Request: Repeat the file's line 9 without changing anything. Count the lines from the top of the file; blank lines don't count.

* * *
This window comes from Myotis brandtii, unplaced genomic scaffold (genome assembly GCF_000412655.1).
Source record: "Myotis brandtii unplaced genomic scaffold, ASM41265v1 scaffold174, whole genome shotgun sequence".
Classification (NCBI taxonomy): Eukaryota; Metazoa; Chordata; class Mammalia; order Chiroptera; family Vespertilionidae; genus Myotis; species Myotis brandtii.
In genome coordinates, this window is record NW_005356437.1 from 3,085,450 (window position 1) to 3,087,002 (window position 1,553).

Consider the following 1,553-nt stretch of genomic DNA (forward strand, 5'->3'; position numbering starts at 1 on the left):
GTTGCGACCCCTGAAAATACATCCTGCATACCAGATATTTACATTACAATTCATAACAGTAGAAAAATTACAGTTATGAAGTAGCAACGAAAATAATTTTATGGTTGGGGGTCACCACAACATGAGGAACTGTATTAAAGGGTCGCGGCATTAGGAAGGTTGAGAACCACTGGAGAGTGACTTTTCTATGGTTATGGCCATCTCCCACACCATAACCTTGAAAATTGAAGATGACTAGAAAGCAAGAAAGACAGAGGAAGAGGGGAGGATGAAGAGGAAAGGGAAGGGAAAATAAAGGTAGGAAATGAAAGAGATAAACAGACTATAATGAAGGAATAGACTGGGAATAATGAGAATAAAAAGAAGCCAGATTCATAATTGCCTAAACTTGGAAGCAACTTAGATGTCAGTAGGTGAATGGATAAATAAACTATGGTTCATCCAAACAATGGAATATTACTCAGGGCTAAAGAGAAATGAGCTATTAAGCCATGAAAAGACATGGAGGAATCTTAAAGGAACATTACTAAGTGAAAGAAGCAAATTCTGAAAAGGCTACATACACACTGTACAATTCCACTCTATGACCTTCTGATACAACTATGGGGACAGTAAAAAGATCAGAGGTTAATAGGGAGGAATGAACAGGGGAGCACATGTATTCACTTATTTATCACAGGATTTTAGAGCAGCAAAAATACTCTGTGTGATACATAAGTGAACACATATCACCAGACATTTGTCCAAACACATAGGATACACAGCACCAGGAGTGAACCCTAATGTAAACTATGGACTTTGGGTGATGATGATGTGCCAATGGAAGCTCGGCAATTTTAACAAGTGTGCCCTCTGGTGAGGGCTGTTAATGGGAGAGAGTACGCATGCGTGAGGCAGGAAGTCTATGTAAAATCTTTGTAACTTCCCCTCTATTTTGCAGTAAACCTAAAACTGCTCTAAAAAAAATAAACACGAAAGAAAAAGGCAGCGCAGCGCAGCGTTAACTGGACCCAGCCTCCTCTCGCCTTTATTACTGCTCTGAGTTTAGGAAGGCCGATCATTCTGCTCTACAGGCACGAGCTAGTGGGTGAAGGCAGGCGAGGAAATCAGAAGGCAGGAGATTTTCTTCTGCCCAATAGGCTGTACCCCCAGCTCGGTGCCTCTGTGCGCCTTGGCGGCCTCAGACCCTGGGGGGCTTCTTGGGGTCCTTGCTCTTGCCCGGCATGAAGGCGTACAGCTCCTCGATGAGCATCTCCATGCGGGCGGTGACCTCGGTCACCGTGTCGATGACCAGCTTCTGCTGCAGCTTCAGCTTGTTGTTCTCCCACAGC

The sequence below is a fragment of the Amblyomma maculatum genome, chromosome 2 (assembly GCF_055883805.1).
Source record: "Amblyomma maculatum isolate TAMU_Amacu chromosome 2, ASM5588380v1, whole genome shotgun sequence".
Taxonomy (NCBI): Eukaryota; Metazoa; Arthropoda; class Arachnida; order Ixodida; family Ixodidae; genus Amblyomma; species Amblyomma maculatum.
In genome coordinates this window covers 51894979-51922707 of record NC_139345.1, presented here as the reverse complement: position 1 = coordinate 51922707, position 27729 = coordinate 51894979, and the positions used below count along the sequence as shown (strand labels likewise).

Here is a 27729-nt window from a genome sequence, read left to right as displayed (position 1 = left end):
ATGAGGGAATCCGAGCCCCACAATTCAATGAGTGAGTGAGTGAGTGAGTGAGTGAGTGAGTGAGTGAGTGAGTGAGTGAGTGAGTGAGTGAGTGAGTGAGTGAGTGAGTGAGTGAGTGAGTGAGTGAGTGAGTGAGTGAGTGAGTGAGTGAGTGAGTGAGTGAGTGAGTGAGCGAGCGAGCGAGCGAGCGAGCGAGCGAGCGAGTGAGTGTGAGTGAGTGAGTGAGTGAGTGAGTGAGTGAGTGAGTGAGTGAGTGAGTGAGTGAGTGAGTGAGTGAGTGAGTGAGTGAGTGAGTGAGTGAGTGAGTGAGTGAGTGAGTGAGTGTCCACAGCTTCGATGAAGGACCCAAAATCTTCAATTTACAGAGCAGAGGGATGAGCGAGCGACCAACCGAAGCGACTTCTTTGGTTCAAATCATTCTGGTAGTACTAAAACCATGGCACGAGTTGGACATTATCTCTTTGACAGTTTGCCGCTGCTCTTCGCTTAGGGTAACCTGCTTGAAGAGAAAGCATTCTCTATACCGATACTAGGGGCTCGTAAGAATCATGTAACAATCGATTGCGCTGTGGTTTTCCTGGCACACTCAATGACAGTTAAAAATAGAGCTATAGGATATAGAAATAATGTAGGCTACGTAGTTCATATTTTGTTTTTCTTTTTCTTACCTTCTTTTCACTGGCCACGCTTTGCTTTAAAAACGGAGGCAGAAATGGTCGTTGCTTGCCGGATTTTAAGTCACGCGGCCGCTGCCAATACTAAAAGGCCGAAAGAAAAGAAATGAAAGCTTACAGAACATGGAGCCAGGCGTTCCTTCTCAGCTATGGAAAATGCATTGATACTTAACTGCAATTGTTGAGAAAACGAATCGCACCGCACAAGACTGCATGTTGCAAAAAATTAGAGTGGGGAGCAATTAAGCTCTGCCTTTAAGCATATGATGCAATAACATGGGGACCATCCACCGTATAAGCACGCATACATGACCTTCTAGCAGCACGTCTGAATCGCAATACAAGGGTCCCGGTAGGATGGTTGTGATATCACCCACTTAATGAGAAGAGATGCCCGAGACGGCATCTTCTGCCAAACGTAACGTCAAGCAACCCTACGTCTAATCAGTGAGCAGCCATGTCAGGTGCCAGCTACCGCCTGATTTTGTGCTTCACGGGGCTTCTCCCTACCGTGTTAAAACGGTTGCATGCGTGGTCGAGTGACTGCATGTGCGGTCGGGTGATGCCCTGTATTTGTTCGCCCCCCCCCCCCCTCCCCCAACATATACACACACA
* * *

Taxonomy (NCBI): Eukaryota; Metazoa; Arthropoda; class Arachnida; order Ixodida; family Ixodidae; genus Amblyomma; species Amblyomma maculatum.